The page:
In other words, Gladwell seems to be telling us that it is easy to make good snap judgments if we are good human beings who don't give in to prejudices that we already know are bad. While no one would recommend giving in to prejudices that we already know are bad, Gladwell seems unable to recognize just how many other sorts of prejudices there are that may lead us astray.
The book I read immediately before Blink was Moneyball by Michael Lewis. Moneyball is a story about how statistical analysis is so much better than intuition that the Oakland A's were able to win 90+ ballgames four years in a row even though they spent only a fraction of what their rivals did on recruiting talented players.
(Coincidentally, David Brooks also talks about Moneyball in his review of Blink. Spooky, no?)
Part of the story about the Oakland A's is that their general manager, Billy Beane relied on an unusual set of statistics to decide whether or not a player was talented. Far more importantly, Beane discovered that other managers didn't notice which players had talent because, over course of decades, baseball had developed a culture that considered certain players to be defective even though they were good at getting on base and winning ballgames.
In short, baseball culture is full of prejudices. According to Lewis, major league scouts are always looking for young players who seem athletic. To some degree, these scouts bought into the myth of good looks that Gladwell describes. Yet they also focused on seemingly objective indicators of talent, such as how fast a player could run around a baseball diamond.
Speed isn't bad thing, but Beane discovered via statistical analysis that the added value of having a fast runner on your team isn't very high at all. However, there is nothing superficial or immoral about having a preference for speed, especially if you are a baseball coach. Thus, a preference for speed is precisely the sort of cognitive bias that Gladwell can't warn us about.
What my intuition tells me is that is almost every field of expertise has the same sort of prejudices as those of major league baseball. Especially politics.
To be continued... (0) opinions -- Add your opinion
Monday, April 04, 2005
# Posted 2:09 AM by Ariel David Adesnik
# Posted 2:03 AM by Ariel David Adesnik
# Posted 12:35 AM by Ariel David Adesnik
Last night, I began to watch Super Size Me, the highly-acclaimed documentary about a director who put himself on a strict, McDonald's-only diet for thirty days. The politics of the film are pretty boring. If you've seen one anti-corporate polemic, you've seen them all. As we all know, corporations brainwash us with slick advertising and spend millions on lobbyists in order to prevent the government from actually representing the voters who put it in office.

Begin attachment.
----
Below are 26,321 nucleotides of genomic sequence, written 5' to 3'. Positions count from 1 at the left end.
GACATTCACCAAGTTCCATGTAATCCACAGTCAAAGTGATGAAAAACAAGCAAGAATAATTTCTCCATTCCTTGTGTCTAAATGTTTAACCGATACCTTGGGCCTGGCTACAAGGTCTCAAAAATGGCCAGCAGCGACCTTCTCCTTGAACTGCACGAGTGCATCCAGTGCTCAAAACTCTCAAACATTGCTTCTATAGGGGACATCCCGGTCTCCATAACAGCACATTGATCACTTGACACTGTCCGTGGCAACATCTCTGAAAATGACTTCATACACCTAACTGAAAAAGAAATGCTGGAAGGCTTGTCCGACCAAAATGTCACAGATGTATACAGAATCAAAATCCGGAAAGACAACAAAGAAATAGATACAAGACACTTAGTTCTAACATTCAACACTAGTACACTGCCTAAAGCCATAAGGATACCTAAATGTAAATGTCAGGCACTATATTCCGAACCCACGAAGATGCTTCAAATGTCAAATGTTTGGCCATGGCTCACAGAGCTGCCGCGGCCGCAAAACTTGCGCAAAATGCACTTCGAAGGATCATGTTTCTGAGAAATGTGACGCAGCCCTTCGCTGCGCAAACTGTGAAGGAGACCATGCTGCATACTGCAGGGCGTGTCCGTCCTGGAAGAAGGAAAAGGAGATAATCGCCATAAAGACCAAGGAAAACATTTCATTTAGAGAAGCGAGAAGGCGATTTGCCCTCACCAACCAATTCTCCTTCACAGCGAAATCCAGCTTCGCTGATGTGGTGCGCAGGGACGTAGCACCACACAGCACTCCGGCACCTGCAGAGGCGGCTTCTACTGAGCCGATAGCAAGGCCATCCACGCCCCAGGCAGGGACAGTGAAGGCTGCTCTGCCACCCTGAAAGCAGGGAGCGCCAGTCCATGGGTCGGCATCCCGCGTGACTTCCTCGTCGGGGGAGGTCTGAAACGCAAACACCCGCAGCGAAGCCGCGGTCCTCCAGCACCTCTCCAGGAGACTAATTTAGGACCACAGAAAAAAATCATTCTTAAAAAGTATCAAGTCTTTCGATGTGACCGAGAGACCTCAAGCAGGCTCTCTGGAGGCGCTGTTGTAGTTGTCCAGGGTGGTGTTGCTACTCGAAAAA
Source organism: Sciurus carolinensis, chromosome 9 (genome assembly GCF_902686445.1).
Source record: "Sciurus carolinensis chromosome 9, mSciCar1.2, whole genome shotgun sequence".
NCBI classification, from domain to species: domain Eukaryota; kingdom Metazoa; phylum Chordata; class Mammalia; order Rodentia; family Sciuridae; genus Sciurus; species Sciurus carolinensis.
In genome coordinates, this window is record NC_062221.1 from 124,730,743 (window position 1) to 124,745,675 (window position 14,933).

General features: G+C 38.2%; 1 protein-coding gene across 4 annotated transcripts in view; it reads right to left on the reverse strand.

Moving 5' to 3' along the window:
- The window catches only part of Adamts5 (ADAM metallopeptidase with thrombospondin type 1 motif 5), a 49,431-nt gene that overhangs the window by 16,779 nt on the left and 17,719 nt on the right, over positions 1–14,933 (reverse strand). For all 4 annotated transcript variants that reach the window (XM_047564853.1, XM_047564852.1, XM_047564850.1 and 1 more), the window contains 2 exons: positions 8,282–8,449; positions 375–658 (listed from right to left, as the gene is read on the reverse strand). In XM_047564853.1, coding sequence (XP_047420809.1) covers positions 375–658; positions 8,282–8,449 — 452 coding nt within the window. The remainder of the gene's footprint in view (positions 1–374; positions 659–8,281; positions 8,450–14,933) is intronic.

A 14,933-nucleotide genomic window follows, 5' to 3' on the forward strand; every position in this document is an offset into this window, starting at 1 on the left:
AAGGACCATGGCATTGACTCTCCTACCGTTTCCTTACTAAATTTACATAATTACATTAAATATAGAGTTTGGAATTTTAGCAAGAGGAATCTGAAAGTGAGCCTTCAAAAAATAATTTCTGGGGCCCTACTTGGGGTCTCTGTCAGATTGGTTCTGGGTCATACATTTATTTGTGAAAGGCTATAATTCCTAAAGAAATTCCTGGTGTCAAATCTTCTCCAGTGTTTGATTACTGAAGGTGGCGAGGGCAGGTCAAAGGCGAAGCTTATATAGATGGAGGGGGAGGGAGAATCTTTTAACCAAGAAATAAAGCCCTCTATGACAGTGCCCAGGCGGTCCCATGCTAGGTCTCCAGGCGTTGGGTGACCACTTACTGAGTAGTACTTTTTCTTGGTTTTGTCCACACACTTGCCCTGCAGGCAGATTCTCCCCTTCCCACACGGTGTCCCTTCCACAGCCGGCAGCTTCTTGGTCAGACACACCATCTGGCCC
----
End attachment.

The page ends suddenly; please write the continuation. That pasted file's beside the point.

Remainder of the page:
What kept me interested was the culture. Super Size Me is the perfect expression of the Bobos' unmitigated condescencions towardAmerica's primitive middle-class or, if you will, lumpenbuergertum. Although the film holds McDonald's responsible for the atrocious eating habits of its very satisfied customers, there is a powerful subcurrent of horror at the ignorance of those who subject themselves to this sort of nutritional abuse.
Although the film never says so explicitly, it has a very rigid, albeit unspoken class structure. The lower class consists of those who love McDonald's, dozens of whom are interviewed by Spurlock, usually in one of our glorious nation's many McDonald's franchsies. The upper class consists of the physicians, nutrionists, scholars and legal experts who practically beg Spurlock not to force himself to eat all that junk food.
According to the pop-psychological theory on which Spurlock bases his argument, manipulative advertising has the ability to instill vulnerable children with unbreakable, lifelong habits of consumption. Yet somehow, all of the educated individuals who advise Spurlock have cleansed themselves of the destructive messages to which they were exposed as children. Although Spurlock never explains exactly how this is possible, the implicit message is clear: educated people simply know better.
While the average American may think that he really enjoys eating at McDonald's, he actually is suffering from what scholars refer to as 'false consciousness'. Early on, Spurlock seems to enjoy some of what he is eating. But after a while, his only reaction is to mock both its appearance as well as its taste. In other words, well-informed people find McDonalds to be self-evidently disgusting.
I have to admit, I find this argument somewhat persuasive, since I also find much of what's for sale at McDonald's to be self-evidently disgusting. (On the other hand, Burger King and Wendy's cook food that I can really enjoy.) However, I don't hold it against anyone that they like McDonald's. In fact, it is perfectly sensible to say that eating at McDonalds is an enjoyable activity in spite of being bad for one's health.
This sort of trade-off between short-term pleasure and long-term welfare is not irrational. It is necessary for living a good life. And it helps explain why people do things like smoke, have extra-marital affairs and vote for Howard Dean. Yet instead of acknowledging that such a rational trade-off is taking place, Spurlock & Co. are genuinely disgusted by the thought of liking McDonalds. Rather, they live in a world where basic choices about personal consumption must reflect profound ethical commitments.